This book has appeared only a year after Loader’s recent study. The Septuagint, Sexuality and the New Testament, and covers not only the Jesus tradition in the Synoptics (John is mentioned only very cursorily), but also Paul, Revelation and the Gospel of Thomas. The volume has a very fresh approach which does not proceed only along the usual well-worn tracks associated with the subject-matter. One avenue explored is that of pederasty in the ancient world, with the contention that in Mark 10:13–16 Jesus offers by contrast ‘a safe place for children’. The proposal is somewhat speculative at this point. Loader also tackles the familiar territory, as is seen in his discussion of divorce. Here he sees Jesus and the New Testament as a whole as uncompromisingly strict: only sexual immorality is a possible avenue to divorce. (Indeed, it is possible that Jesus presumed it must lead to divorce.) Loader rejects the arguments of Brewer and others about other possible grounds as mere speculation. Overall, this is a stimulating and challenging book, which deserves to be taken seriously and to be employed (discerningly) in the debates that will no doubt continue to preoccupy the church.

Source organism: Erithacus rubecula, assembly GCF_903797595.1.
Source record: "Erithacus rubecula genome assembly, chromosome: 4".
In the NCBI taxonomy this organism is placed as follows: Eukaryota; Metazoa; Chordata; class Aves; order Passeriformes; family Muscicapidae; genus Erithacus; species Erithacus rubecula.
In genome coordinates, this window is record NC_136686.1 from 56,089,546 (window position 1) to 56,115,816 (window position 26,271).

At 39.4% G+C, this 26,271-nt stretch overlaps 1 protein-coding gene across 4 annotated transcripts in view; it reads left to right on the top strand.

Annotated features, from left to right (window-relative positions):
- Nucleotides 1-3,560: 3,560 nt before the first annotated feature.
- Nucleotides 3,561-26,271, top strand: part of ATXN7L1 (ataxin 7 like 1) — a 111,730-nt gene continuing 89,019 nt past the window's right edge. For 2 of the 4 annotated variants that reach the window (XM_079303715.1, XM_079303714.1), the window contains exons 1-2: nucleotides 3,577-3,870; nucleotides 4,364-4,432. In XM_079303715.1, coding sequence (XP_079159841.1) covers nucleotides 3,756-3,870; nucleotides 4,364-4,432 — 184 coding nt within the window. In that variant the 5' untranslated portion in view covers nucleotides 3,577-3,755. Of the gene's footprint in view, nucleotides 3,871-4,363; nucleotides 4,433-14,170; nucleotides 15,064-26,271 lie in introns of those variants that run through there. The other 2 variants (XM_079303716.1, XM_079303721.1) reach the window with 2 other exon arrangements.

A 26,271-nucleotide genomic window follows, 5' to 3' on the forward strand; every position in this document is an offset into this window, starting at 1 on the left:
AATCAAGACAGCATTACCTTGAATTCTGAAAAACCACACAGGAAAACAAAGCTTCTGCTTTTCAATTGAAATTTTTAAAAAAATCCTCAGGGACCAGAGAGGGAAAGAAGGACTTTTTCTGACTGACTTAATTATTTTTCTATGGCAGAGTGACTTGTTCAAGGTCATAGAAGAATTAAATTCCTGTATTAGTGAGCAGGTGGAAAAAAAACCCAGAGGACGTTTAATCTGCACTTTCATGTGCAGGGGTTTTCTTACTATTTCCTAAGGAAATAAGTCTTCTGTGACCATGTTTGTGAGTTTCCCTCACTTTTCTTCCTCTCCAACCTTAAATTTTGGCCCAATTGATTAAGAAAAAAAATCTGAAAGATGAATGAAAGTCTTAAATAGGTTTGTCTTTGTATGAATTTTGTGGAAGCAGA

Cambridge, England, UK